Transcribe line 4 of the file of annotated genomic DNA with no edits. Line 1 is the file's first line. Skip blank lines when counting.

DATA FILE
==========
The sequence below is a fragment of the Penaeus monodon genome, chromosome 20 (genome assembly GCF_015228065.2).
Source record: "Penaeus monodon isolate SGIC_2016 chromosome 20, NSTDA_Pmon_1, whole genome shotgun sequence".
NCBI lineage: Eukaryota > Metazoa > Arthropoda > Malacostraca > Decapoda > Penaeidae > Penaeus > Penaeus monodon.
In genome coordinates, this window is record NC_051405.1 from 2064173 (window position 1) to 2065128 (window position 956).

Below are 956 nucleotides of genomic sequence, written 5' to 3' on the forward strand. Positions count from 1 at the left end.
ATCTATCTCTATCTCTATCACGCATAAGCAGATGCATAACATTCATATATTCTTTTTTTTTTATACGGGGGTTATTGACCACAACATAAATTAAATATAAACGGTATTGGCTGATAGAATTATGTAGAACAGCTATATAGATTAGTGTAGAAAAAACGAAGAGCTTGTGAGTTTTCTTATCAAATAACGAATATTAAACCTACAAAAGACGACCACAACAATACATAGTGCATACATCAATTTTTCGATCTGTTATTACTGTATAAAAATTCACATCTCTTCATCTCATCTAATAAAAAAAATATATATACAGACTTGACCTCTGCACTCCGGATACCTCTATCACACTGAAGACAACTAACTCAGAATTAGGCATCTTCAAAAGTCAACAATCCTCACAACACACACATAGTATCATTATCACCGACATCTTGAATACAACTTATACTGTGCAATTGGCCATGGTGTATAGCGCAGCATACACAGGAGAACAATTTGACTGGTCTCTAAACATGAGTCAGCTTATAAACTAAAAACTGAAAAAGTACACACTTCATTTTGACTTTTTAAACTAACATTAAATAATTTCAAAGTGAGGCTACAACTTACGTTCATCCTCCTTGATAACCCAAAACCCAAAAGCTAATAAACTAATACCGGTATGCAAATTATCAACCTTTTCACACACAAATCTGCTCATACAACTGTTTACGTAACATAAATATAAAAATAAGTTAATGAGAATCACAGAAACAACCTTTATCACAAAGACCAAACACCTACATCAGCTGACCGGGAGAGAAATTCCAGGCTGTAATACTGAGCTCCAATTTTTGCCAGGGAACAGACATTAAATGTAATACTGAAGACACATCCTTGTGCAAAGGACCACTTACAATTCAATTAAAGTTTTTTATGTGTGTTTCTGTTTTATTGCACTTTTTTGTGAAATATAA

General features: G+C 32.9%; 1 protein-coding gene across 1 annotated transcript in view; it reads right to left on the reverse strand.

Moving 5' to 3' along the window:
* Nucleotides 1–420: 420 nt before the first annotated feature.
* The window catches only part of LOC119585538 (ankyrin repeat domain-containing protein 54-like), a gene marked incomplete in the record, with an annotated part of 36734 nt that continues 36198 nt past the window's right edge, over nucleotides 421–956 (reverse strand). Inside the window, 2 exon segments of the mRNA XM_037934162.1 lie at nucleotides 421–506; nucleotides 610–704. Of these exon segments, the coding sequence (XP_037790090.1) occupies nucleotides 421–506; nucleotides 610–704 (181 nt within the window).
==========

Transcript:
In genome coordinates, this window is record NC_051405.1 from 2064173 (window position 1) to 2065128 (window position 956).